Was the impact on public health the worst effect of the industrial revolution in 1750 to 1900?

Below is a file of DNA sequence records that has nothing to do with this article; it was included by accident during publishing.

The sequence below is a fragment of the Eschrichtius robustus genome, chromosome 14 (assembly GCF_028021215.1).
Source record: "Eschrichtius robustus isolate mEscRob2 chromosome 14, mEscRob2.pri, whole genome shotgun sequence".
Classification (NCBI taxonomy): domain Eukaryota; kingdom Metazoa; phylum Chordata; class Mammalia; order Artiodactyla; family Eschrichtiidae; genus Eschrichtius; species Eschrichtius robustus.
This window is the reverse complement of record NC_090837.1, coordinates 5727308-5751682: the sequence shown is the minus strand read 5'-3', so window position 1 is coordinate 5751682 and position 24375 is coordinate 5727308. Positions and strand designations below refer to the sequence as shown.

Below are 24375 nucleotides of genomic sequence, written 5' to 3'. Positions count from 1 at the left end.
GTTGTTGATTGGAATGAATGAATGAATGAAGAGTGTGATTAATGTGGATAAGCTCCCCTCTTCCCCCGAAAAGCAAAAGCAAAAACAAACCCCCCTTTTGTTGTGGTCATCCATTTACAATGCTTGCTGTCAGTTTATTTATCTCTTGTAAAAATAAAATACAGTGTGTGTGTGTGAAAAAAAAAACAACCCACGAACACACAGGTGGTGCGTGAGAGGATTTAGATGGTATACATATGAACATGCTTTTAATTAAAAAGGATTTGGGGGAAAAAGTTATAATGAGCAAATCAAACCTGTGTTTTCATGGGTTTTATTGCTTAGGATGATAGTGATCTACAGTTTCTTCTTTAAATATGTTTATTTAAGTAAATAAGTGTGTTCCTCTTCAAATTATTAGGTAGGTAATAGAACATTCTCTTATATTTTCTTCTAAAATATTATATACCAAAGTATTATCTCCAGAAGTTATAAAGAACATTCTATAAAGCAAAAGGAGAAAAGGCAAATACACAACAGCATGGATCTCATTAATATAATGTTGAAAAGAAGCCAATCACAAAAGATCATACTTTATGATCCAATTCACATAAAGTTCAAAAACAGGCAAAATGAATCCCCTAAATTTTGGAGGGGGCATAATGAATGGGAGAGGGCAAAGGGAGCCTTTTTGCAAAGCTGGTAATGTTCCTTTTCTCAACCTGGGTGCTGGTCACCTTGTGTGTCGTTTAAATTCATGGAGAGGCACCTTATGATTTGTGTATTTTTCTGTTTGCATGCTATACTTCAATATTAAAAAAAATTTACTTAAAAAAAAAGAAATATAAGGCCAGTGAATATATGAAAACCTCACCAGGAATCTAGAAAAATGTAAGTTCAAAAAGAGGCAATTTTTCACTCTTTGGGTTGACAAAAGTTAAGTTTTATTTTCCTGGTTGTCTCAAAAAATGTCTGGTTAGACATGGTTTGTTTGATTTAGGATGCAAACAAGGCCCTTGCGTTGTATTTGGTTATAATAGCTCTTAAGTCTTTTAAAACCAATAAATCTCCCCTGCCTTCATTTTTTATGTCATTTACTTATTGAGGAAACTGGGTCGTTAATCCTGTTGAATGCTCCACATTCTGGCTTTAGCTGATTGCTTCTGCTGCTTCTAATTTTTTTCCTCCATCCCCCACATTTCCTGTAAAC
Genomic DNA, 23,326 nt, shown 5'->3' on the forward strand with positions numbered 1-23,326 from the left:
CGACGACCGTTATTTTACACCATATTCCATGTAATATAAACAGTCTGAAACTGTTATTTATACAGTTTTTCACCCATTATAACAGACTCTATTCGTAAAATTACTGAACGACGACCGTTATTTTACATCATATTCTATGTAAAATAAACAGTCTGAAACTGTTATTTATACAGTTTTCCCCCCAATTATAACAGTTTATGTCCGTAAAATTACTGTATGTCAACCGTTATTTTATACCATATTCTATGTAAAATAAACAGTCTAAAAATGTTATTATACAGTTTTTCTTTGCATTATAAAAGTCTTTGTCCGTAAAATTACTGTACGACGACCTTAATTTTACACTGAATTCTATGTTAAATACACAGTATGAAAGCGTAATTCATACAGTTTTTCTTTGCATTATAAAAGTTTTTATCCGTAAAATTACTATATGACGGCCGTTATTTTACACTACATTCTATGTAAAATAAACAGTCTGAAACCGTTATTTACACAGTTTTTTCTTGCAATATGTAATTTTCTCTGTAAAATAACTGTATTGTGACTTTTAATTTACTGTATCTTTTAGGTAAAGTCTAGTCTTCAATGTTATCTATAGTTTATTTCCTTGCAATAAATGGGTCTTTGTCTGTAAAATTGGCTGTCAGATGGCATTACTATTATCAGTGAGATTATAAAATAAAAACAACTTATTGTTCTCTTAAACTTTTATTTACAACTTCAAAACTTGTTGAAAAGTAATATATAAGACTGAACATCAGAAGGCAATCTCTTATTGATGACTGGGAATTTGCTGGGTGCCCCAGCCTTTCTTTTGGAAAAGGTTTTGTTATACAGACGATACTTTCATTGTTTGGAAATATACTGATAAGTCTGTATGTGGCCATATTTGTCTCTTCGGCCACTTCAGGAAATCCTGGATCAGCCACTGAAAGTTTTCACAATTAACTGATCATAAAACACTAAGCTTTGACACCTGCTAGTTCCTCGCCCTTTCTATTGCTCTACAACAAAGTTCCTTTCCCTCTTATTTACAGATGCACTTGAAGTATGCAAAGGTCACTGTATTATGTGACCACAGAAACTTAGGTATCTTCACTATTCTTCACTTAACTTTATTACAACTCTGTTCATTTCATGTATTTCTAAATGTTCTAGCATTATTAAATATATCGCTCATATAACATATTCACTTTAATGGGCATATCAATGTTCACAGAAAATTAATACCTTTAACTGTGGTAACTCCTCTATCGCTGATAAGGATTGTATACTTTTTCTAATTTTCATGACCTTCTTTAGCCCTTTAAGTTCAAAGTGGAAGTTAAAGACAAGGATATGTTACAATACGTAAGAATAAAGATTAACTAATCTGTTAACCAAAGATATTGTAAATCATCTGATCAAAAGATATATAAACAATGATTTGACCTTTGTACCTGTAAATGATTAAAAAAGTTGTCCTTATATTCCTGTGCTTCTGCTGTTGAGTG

In 1750 our country, Great Britain, began its industrial revolution. The country was changed forever. Before 1750, most people had lived in the countryside and worked in a family business but in 1750 people flocked into towns to get jobs. New machinery had been invented and the richer classes used this as a way to make lots of money by setting up factories filled with these machines. It was out with the old and in with the new. New machinery, new materials and new discoveries. Although there were many positives to the industrial revolution such as the improved transport system around the country, the quicker manufacturing, the new inventions and the new discoveries, there were also many negatives. These included the living conditions of most of the people living in towns, the working conditions of the poorer classes, child labour and the deterioration of public health. But, was the impact on public health the worst effect of the industrial revolution? Firstly, although public health deteriorated during the industrial revolution so did many other things including living conditions of poorer families. Many country people rapidly began to move to the towns to avoid unemployment. Due to the speed the people were moving, there were not enough houses for everybody. Factory owners had to build houses near to their factories where their employees could live. These houses were built very hastily and they were in a bad condition. The factory workers were very cramped and you could find up to eight people living in one room of a house. This meant that workers had to share beds and some had to go without. The toilets were placed at the ends of the streets and they were shared by everybody on that street. The toilets were very dirty as like the houses they had been built hastily so did not flush properly and were never cleaned. Therefore, the toilets were unhygienic which...
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